A few years ago, the term 'bridezilla' was coined...you know who we mean. The Type-A bride who makes her bridesmaids go on mandatory diets, has crazy-high expectations from her vendors, and stresses out everyone who is involved in her wedding. Over the past two years, however, we have seen the emergence of a different type of bride. A 'bridechilla' if you will. This bride does not want to be labeled a bridezilla, therefore they take a completely hands-off approach to wedding planning. This bride says things like, "I don't care what you wear to my wedding, just find something you like", and, "I just want everyone to be happy and enjoy themselves."
While this laid back attitude seems great, being 'too chill' can still stress out wedding vendors and the bridal party. Bridechillas are hesitant to make a decision, for fear of upsetting someone or causing what they perceive as conflict.
Bridesmaids are often left confused, not knowing what kind of dress to pick out, not knowing what type of bridal shower to throw, or what type of bachelorette party to plan. When no one steps up as the leader, the group has to collaborate amongst themselves, and hope the bride likes the final decision.
When the bride does not have a vision for her wedding day, and everything is a possibility, friends and family are left making major decisions.
Bridechilla's often want their wedding to have a laid back atmosphere and typically opt for barn weddings, backyard weddings, or an outdoor venue instead of a ballroom or county club. Lauren Schmitz, wedding planner and owner of Table 1 Events says, "It takes just as much effort to plan a laid back wedding as it does to plan an upscale wedding. Decisions still need to be made, and vendors still need to be booked."
On a deeper note, the emergence of the bridechilla may have something to do with the new generation of Millenials. Millenials typically involve their parents when making a decision. Millenials have looked to their parents for guidance on selecting a college, what they should major in, where they should move, what kind of job they should have. It's only natural for a Millenial to look to their parents for wedding planning advice.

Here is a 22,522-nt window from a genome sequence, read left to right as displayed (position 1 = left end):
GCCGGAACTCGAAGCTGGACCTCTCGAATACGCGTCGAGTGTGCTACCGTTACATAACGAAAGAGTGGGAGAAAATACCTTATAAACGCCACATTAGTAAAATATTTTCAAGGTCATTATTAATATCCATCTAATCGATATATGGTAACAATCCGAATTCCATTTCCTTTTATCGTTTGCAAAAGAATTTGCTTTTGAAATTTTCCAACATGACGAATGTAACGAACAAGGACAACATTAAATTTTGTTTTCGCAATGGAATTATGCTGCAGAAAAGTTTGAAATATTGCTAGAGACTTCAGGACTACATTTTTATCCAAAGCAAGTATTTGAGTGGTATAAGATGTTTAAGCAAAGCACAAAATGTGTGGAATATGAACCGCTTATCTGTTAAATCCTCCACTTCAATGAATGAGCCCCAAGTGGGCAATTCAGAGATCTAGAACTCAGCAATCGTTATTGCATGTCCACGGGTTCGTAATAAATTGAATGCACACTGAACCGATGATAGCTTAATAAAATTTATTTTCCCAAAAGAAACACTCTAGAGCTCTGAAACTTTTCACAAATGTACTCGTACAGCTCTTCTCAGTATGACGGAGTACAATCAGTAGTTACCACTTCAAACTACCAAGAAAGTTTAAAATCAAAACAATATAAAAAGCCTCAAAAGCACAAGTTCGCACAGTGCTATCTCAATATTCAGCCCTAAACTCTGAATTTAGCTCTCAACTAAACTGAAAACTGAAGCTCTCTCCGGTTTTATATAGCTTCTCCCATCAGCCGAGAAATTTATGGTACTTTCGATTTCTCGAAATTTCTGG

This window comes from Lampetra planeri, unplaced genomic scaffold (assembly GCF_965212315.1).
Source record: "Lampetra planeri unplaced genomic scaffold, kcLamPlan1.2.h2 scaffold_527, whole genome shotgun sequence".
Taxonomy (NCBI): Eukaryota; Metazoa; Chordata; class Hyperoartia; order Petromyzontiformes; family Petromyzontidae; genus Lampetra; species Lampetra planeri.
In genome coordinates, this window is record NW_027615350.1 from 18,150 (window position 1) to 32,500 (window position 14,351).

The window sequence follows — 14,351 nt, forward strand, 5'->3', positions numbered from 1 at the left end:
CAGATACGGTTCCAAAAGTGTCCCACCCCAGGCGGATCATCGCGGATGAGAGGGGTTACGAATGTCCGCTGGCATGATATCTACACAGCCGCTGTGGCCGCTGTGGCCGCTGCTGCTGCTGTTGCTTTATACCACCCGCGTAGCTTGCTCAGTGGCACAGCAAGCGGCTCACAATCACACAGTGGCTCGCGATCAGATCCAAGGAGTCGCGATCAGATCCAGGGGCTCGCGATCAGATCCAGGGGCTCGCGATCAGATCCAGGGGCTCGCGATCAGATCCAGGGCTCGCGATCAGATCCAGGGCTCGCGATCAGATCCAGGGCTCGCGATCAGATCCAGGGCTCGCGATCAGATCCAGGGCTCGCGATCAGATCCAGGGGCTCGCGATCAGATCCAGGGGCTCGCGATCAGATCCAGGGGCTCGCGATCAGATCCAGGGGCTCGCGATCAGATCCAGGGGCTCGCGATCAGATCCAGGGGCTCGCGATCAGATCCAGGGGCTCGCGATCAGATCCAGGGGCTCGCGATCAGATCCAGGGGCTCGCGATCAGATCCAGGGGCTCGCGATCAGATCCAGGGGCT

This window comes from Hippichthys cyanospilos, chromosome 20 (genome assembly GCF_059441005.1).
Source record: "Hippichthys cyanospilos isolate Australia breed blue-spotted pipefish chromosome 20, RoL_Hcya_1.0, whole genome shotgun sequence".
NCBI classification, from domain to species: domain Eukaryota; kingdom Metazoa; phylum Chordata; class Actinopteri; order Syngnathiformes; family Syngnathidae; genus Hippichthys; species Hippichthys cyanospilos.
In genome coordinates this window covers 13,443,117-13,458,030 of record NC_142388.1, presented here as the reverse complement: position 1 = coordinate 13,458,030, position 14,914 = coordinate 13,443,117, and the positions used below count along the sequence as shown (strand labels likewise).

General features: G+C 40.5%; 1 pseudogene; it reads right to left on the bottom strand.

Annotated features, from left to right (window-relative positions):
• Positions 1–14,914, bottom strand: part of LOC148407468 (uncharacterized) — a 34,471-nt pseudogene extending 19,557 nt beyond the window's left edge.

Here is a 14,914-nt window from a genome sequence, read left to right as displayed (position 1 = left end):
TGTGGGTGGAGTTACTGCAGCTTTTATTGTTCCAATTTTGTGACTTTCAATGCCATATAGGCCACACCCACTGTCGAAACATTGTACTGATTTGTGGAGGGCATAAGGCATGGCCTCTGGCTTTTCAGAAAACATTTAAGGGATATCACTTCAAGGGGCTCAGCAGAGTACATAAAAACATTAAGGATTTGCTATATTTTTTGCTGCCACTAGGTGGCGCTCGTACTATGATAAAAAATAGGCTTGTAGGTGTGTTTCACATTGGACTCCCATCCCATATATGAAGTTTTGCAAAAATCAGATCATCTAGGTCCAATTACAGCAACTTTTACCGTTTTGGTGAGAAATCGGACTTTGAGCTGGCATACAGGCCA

Rachel Miller of Loverly says: "While there is nothing wrong with wanting to distance yourself from the bridezilla stereotype and be as nice and flexible as you can during wedding planning, but there’s something about the bridechilla that feels like the latest version of the “cool girl.” She’s not like the other brides; she’s smarter, nicer, less shallow...better. But the irony is that she isn’t necessarily easier to be friends with during wedding planning. Of course, valuing the bridesmaids’ time, budgets, and friendship and expressing your appreciation is absolutely crucial. But refusing to make choices out of fear actually does the opposite of that. Instead of making life easier, the bridechilla wastes their time and causes them more stress than if she’d just chosen what color shoes she likes best in the first place."
If you find yourself dealing with a bridechilla, be prepared to do some unexpected wedding planning on your own. Urge the bride to tell you three things she wants regarding a piece of her wedding. For example, if you are a bridesmaid, have the bride tell you three things she wants to see in her bridesmaid dresses: 1. color, 2. material, 3. length. By putting this on her, she will at least tell you what she doesn't like.
If you are a bridechilla, understand that your friends, family, and wedding vendors need to be communicated to about what you do, and do not want. Wedding vendors are not mind readers. If it's hard to communicate your vision, show them pictures of other weddings that you like. Create a Pinterest board to share with everyone who is involved in your wedding, and regularly add pictures of what appeals to you. It's okay to have an opinion when it comes to your wedding day.